Epitome of service
B. R. P. Bhaskar
EXPERIENCES AND PERCEPTIONS: Dr. P. K. R. Warrier, DC Books, DCB Complex, Good Shepherd Street, Kottayam-686001. Rs. 125.
The author, whom colleagues have described variously as "saintly" and "eminent but controversial," is a remarkable personality who has sailed through life holding fast to the ideals that he imbibed in his youth. When he earned his degree in medicine, he sent a telegram to his father, who was a government surgeon, conveying the good news. In reply, he received a touching letter in which, among other things, his father told him, "Do not make it a saleable commodity."
In this book, written at the age of 83, long after he laid down the scalpel for good, he observes that his father's advice must have gone right deep into his being.
Under Gandhiji's influence, Warrier took to khadi while studying at the Madras Medical College in the 1940s. He stuck to it, braving the college establishment's displeasure. He also came under the spell of Marxism around the same time, and as a government surgeon and college professor he retained his party affiliation, apparently disregarding the service rules. An epitome of selfless service, he endeared himself to countless patients, especially the poor. Successive generations of medical students saw him as a palpable role model.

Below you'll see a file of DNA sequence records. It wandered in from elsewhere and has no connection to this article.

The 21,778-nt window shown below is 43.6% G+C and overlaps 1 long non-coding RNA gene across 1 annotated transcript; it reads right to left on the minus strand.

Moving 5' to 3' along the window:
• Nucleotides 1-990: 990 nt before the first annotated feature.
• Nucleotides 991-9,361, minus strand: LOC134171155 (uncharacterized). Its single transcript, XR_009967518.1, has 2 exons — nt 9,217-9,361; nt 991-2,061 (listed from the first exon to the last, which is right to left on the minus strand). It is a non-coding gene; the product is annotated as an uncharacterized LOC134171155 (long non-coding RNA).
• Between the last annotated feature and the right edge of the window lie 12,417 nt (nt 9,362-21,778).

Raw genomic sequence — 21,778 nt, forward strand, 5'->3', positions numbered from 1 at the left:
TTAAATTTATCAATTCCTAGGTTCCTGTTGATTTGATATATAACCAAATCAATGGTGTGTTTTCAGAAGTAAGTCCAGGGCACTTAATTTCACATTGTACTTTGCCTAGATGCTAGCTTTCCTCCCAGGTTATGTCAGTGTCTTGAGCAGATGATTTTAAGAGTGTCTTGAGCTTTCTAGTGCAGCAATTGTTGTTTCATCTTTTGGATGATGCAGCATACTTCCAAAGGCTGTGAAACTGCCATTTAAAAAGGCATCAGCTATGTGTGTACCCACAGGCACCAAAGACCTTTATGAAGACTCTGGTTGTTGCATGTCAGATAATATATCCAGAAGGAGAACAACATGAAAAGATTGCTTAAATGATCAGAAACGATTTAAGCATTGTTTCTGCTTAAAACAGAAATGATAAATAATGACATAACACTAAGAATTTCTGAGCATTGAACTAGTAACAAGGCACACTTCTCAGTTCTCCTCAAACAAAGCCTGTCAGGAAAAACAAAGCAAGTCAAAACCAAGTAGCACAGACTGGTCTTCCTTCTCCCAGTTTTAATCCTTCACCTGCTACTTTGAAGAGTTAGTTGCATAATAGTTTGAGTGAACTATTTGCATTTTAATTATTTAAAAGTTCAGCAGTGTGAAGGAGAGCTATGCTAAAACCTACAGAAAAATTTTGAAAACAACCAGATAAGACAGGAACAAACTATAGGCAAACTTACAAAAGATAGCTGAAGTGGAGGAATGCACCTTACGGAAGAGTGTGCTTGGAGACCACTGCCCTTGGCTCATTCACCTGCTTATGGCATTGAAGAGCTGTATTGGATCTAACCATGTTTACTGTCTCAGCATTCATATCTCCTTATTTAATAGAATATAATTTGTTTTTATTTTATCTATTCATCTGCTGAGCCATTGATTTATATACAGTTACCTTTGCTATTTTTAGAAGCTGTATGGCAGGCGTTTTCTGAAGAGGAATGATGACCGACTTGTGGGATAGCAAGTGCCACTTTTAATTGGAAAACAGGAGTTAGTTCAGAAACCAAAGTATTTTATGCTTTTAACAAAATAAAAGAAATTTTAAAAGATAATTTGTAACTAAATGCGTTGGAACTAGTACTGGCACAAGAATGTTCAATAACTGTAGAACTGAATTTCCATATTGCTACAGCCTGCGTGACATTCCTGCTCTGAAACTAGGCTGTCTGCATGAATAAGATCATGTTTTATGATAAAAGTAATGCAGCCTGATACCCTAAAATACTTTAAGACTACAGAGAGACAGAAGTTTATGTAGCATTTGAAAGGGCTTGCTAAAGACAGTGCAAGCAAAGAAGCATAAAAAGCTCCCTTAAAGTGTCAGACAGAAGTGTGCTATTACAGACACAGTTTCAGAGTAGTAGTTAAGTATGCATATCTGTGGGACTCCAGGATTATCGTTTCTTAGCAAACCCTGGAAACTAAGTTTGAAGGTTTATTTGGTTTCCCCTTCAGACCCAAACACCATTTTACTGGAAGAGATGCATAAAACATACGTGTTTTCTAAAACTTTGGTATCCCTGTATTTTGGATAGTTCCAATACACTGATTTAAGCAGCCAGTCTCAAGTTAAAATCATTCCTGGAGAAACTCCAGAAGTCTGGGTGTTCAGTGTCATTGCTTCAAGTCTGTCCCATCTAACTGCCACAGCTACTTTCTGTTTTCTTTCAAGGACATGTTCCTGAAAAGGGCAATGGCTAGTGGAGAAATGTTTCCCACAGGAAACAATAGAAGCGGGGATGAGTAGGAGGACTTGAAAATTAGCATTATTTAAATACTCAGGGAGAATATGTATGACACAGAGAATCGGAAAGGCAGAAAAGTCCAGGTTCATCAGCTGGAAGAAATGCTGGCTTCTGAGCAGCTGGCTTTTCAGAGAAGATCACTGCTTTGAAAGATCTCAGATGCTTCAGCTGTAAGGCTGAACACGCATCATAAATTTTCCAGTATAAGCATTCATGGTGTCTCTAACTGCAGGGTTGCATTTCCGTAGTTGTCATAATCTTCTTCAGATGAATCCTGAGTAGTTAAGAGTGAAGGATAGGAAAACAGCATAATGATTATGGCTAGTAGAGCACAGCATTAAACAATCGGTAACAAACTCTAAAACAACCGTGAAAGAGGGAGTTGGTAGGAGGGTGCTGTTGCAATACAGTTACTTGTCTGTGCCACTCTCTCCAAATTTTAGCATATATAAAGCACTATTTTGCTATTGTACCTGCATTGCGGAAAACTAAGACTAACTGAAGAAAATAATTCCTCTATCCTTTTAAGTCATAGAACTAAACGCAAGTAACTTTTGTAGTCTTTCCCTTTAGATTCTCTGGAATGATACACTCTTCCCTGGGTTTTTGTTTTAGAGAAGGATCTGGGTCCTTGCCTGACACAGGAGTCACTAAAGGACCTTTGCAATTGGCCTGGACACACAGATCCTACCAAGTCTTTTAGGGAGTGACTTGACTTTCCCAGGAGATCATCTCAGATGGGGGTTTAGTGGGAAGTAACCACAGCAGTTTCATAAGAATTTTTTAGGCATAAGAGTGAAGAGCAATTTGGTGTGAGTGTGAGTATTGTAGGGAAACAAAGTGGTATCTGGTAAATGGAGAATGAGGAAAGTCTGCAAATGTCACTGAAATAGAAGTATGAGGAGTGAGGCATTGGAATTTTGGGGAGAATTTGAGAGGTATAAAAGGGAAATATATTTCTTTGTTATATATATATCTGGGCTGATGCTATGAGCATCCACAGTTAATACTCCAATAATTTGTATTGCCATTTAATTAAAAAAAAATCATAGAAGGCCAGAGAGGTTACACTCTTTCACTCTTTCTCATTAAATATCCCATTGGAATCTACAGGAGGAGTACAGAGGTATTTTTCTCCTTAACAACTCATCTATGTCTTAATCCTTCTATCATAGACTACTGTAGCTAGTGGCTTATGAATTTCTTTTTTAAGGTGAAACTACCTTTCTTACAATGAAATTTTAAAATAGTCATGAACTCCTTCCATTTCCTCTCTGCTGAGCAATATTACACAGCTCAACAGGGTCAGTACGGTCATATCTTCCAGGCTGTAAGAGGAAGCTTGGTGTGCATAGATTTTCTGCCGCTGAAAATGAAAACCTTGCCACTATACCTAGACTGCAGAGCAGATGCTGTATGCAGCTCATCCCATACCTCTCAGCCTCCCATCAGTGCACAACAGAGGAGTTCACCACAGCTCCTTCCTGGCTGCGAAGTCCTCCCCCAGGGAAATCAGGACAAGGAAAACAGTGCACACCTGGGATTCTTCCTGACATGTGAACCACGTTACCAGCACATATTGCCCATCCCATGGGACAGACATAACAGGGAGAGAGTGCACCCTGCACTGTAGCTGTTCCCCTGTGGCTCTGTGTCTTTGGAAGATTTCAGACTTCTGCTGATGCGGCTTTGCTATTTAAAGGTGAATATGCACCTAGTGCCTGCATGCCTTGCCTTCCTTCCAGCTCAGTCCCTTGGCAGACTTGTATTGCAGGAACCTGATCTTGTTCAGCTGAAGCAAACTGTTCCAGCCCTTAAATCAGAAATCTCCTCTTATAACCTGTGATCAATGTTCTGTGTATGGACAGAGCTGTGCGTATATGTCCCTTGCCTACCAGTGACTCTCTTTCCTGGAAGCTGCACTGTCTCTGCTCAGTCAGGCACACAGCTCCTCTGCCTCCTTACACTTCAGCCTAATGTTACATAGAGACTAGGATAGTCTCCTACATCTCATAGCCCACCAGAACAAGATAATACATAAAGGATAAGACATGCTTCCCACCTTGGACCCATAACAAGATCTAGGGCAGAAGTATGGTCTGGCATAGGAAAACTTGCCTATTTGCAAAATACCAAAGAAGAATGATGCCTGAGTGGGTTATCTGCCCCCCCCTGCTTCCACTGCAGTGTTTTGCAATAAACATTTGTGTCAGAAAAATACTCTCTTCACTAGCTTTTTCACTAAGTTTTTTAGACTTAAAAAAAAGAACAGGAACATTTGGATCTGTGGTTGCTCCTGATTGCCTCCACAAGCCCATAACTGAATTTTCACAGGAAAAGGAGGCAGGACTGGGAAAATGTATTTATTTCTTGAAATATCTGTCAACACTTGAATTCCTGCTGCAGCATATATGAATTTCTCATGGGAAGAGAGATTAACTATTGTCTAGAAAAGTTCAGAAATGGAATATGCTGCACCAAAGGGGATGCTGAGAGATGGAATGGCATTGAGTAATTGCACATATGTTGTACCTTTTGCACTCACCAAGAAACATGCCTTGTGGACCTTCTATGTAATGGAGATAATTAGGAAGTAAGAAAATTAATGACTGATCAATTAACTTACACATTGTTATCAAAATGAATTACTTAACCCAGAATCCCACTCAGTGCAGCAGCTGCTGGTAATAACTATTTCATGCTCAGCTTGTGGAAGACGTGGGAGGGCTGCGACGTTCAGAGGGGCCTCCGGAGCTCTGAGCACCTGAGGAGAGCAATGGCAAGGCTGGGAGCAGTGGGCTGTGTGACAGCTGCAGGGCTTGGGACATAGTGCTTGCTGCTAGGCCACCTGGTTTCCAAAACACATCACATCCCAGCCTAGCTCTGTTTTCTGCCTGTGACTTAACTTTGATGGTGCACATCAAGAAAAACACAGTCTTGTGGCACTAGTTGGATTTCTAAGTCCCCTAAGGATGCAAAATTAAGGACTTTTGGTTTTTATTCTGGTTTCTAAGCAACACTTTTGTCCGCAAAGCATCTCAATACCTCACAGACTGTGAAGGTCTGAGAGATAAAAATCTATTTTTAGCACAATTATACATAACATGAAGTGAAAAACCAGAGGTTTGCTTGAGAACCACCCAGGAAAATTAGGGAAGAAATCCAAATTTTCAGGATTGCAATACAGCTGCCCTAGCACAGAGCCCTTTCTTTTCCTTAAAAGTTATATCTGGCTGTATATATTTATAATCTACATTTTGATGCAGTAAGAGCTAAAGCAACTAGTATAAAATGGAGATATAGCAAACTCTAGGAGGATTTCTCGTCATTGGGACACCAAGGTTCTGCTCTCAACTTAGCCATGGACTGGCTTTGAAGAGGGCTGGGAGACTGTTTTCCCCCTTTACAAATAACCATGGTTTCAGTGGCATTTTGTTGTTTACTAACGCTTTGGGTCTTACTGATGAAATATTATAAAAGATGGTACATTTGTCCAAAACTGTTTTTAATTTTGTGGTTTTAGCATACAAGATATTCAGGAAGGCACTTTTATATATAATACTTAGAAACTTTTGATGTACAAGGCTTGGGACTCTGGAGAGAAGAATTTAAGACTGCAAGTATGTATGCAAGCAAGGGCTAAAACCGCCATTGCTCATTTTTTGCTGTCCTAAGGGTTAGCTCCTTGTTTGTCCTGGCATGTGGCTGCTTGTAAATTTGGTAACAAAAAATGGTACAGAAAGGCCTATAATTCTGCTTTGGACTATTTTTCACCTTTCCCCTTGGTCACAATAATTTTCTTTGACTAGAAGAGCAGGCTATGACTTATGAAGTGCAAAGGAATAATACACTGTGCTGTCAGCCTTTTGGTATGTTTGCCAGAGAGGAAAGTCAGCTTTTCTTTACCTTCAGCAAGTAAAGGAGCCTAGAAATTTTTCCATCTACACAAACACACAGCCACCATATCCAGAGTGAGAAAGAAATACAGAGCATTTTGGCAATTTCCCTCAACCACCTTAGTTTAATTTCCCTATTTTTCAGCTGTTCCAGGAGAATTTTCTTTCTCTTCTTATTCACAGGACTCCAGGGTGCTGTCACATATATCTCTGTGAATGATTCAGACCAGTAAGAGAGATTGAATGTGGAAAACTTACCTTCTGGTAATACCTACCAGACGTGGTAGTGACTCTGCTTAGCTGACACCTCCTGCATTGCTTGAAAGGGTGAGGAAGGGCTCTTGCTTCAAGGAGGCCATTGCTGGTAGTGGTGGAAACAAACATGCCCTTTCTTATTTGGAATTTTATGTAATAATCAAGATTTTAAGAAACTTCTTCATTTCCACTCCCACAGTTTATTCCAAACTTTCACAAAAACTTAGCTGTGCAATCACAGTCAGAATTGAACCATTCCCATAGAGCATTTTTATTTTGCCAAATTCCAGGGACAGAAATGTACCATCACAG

This book of memoirs is a string of anecdotes that throw light on Warrier's life and times. Puckish humour animates much of the narrative, marked by extreme simplicity. With great tenderness he recalls his long association with his wife, Devaki, whom he had first met in his student days and who became his associate in social and political work. .
The book, like his personality, is inspiring. Unfortunately a spate of literals mars the reading.
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